USGA Brings 2017 Golf Innovation Symposium To Canada

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Fourth Gathering Draws Support from Golf Canada and Mexican Golf Federation

Golf facilities have reduced water consumption, solved problems that cause bottlenecks on the golf course, and introduced programs to welcome more people into our game – simply by learning and sharing best practices discussed at these forums

The United States Golf Association will host the 2017 North American Golf Innovation Symposium on March 6-7 in Vancouver, British Columbia, gathering leaders in sustainable facility management and sports research to share knowledge and advance the game.

Symposium attendees will discuss how research, science and data can help golf facilities around the world reduce their costs, operate more efficiently and provide a better experience for golfers. Over two days, the USGA and other contributing innovators will share details of their ongoing work in areas such as resource management, golf operations, facility metrics, pace of play and equipment standards.

“Golf facilities have reduced water consumption, solved problems that cause bottlenecks on the golf course, and introduced programs to welcome more people into our game – simply by learning and sharing best practices discussed at these forums,” said Mike Davis, executive director/CEO of the USGA. “It’s a significant priority for the USGA to bring these leaders together each year, and foster this kind of innovative thinking.”

The 2017 event will be the fourth symposium hosted by the USGA, and the first conducted outside the United States. The first two events focused on pace of play and were held at USGA headquarters in Far Hills, N.J. In January 2016, the symposium in Pasadena, Calif., added content on other aspects of facility management and golfer experience.

Presentations from previous symposiums, delivered by the LPGA Tour, American Society of Golf Course Architects (ASGCA) and USGA, among others, can be found by clicking here.

The 2017 event, supported by Golf Canada and the Mexican Golf Federation, will center on three major themes: Golfer Experience, Facility Sustainability and Innovation in Governance. The USGA will introduce technologies and tools, in addition to presenting research results from the USGA’s strategic partnership with the University of Minnesota. One of the partnership’s first studies measures the impact of green speed on pace of play.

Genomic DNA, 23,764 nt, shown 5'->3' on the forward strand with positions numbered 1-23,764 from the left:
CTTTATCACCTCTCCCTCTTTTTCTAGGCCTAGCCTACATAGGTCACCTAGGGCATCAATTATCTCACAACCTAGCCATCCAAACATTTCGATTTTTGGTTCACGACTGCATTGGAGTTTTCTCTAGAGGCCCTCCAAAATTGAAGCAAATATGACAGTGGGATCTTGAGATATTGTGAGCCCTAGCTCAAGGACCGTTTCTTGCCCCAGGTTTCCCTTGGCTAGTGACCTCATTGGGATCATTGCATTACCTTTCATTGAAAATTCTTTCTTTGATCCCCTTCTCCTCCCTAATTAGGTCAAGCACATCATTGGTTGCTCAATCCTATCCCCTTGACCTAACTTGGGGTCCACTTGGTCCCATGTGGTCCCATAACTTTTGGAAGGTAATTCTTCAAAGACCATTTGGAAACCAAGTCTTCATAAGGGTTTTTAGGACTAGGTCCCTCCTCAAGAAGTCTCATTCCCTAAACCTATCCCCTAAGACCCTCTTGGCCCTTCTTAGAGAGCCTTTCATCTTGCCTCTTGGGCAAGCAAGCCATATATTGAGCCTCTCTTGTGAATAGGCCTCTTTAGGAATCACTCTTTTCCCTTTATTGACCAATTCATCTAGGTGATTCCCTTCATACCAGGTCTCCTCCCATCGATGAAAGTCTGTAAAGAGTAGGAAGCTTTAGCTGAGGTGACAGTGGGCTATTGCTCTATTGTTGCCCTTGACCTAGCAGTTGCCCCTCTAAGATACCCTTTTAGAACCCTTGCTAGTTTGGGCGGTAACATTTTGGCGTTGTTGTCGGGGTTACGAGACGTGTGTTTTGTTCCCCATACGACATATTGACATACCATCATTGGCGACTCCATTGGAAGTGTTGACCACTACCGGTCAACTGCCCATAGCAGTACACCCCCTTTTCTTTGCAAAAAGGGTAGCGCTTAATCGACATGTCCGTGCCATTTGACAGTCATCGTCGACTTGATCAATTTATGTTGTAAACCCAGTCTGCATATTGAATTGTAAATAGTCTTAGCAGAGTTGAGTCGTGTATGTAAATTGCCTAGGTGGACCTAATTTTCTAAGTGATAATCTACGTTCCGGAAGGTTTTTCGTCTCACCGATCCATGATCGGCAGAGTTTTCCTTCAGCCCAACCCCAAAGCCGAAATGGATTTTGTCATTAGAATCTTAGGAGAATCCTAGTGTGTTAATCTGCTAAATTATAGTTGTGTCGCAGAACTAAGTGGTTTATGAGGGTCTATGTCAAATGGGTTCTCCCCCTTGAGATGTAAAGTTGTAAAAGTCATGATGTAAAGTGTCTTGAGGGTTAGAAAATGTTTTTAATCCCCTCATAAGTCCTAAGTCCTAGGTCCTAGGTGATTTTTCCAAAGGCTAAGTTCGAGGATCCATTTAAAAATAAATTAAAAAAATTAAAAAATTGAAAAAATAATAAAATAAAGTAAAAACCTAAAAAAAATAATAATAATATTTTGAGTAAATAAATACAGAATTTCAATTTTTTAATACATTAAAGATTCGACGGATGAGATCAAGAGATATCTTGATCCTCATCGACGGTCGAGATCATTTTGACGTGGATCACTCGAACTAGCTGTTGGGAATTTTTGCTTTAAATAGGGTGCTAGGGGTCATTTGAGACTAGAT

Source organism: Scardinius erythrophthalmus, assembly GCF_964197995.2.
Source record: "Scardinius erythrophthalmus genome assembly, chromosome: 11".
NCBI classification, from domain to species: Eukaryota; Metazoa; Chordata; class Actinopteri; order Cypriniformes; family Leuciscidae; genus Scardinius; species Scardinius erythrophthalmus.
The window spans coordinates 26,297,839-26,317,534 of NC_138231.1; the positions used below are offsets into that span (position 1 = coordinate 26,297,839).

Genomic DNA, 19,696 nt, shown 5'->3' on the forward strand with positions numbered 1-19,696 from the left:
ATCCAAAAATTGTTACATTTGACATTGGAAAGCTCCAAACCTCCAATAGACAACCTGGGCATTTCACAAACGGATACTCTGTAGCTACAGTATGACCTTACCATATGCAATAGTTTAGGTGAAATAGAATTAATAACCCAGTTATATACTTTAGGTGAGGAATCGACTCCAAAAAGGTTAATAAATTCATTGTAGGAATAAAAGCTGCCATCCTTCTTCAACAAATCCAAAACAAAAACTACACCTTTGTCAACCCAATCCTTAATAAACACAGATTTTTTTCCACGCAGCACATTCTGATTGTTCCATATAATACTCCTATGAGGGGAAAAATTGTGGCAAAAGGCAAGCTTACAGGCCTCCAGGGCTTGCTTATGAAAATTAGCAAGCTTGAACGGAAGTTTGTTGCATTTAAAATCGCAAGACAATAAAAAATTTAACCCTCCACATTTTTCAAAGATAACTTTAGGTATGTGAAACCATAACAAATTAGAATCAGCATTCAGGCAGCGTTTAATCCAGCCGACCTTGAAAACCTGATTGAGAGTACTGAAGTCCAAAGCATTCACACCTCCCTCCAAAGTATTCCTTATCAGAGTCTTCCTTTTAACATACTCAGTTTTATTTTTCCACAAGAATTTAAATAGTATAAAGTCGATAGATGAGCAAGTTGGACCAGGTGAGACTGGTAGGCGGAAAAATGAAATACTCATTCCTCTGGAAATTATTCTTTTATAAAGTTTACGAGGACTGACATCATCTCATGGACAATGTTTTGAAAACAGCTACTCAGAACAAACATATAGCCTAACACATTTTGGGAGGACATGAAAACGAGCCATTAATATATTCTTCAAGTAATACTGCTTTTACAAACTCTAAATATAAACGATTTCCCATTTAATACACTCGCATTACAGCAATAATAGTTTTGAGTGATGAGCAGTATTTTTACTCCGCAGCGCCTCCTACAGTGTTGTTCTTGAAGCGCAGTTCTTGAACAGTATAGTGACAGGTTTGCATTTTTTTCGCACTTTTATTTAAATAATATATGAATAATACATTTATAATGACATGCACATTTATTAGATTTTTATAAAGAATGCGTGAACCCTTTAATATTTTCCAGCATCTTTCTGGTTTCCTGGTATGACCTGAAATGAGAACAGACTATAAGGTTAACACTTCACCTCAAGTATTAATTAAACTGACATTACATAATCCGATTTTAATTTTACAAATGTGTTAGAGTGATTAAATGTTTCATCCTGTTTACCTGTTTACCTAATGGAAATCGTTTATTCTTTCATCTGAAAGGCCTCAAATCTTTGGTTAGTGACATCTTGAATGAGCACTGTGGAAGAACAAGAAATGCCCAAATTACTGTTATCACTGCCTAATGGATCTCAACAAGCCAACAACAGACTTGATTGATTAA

Other planned topics include facility benchmarking, insights from the USGA-ASGCA Site Evaluation Program, and ideas for improving the golfer experience, such as flexible course routing and Tee It Forward guidance. Presenters will represent academia, the private sector, non-endemic golf industries and golf associations.

“The challenges facing golf courses transcend borders,” said Scott Simmons, CEO of Golf Canada. “Like other organizations around the world, we are trying to help our golf community, and we are excited to bring the Golf Innovation Symposium to Canada so we can provide an opportunity for our facility managers to benefit from the knowledge that will be shared.”    

Additional details will be made available in the coming months.

The 2017 Golf Innovation Symposium reflects the latest effort by the USGA to serve the game of golf as a knowledge center and information-exchange platform for golf facility operators and owners, and to spark and share innovative thinking for a healthy future for the game.

About the USGA
The USGA conducts the U.S. Open, U.S. Women’s Open and U.S. Senior Open, as well as 10 annual amateur championships, two state team championships and international matches, attracting players and fans from more than 160 countries. Together with The R&A, the USGA governs the game worldwide, jointly administering the Rules of Golf, Rules of Amateur Status, equipment standards and World Amateur Golf Rankings. The USGA’s reach is global with a working jurisdiction in the United States, its territories and Mexico, serving more than 25 million golfers and actively engaging 150 golf associations.

The USGA is one of the world’s foremost authorities on research, development and support of sustainable golf facility management practices. It serves as a primary steward for the game’s history and invests in the development of the game through the delivery of its services and its ongoing “For the Good of the Game” grants program. Additionally, the USGA’s Course Rating and Handicap systems are used on six continents in more than 50 countries.

For more information about the USGA, visit

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Janeen Driscoll
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